Abundant moisture in the atmosphere will combine with daytime heating, and large-scale lift ahead of an approaching area of low pressure to produce widespread thunderstorms over southern Colorado Monday and Tuesday.
Dewpoint temperatures early Monday morning range from the middle 40s in a few mountain locations to near 60 degrees near the Kansas line. Dewpoints above 55 are very significant in eastern Colorado.
Plentiful moisture also exists in the middle and upper levels of the atmosphere early this week. Early morning clouds indicate the presence of this moisture. In fact, enough instability was present a couple hours after sunrise on Monday that I was able to use several different pieces of data to monitor one of the first showers of the day.
While lift, instability and moisture are present, there isn’t enough wind shear present today to support widespread supercell thunderstorms. We are more likely to see storms develop in multi-cellular clusters. This type of storm development doesn’t often produce hail much larger than 1.5″ in diameter. Knowing this, and analyzing the severe weather ingredients today, hail near 1″ in diameter could briefly occur with the strongest storms. A number of storms may produce copious amounts of small hail. Get out the snow plows!
The greatest threat across the region today is for flash flooding. Storms will be very efficient rain producers in this moist environment and should only be moving about 20 mph during the afternoon and evening. Many of the storms may produce rain at a rate of more then 1/2″ per hour and some may produce more than an inch of rain in a very short period of time.
The flash flood risk is highest over the new burn scars (Hayden Pass, Junkins, Spring Fires) southwest of Pueblo where the soil is still not capable of absorbing water. If you live in a low lying spot in or near one of these burns, or downstream near one of the major waterways, you should remain alert early this week.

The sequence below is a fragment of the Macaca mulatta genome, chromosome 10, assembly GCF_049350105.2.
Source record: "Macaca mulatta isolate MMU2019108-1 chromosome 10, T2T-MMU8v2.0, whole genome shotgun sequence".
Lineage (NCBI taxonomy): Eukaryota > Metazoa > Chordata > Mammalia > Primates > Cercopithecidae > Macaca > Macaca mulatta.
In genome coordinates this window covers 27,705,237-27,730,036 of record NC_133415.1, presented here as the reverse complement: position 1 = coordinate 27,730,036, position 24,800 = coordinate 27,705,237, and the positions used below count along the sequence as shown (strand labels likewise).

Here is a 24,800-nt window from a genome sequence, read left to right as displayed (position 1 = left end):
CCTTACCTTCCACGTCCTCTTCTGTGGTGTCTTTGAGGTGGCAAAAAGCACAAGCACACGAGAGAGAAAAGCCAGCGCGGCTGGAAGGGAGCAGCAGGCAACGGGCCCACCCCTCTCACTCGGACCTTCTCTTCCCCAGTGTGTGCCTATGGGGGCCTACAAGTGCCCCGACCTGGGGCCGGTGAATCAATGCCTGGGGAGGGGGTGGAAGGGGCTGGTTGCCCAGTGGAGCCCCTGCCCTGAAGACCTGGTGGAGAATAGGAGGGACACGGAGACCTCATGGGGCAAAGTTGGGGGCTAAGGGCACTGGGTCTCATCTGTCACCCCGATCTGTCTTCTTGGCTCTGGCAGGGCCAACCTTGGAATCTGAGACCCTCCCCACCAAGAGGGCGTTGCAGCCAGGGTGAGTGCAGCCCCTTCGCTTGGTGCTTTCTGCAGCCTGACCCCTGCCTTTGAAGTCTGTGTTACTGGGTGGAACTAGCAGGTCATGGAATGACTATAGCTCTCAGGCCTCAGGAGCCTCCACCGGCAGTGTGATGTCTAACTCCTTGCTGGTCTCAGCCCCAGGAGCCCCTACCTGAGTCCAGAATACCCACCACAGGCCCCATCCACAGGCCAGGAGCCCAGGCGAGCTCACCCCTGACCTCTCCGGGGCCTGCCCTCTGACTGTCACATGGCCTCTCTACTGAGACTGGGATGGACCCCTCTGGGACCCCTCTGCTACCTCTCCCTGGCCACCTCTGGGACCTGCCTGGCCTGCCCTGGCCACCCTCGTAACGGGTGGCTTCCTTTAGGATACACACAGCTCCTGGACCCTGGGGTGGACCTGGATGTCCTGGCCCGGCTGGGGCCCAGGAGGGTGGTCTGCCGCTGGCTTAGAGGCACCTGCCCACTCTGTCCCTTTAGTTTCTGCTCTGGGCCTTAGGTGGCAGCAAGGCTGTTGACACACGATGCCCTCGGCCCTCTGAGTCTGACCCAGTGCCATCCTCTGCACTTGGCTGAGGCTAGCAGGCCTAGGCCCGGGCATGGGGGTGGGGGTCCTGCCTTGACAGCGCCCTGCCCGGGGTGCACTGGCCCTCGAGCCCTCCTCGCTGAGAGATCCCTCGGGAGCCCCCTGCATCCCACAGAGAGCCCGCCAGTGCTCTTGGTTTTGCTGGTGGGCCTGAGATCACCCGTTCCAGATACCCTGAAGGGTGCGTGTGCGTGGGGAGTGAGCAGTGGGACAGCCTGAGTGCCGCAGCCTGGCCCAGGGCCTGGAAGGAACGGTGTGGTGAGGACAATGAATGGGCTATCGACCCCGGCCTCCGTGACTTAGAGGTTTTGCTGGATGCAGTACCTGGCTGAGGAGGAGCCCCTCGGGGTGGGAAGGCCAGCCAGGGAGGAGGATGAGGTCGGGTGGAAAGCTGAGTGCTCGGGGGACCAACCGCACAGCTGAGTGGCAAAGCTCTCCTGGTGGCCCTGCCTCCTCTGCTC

The typical trouble spots in urban areas are also at a flash flood risk. Locations that are low-lying, or those with poor drainage could have issues if a storm moves overhead.
This is a good time to remind you that you should never drive across a flooded road. Some vehicles will float in as little as a foot of water. The road may also be eroded beneath the water and it’s likely you won’t see it.
Things can change very fast too!
As an example, more than four inches of rain fell in the Ivywild neighborhood in southwest Colorado Springs June 16. While some of this was hail that took until Monday morning to melt, enough of it was rain that Fountain Creek near the Interstate just south of downtown Colorado Springs rose more than 4 feet in just 20 minutes!
Several intersections on the south side of Colorado Springs flooded at the same time and several other streets looked like raging rivers.
Look for storms to develop over the mountains between 10 a.m. and 1 p.m. Storms will then spread east through the afternoon and evening. It may take until the early morning hours of Tuesday before all the storms have moved out of the state or dissipated.
After a mid-day round of thunderstorms, it’s possible that the mountains and front range see some redevelopment at some point in the evening.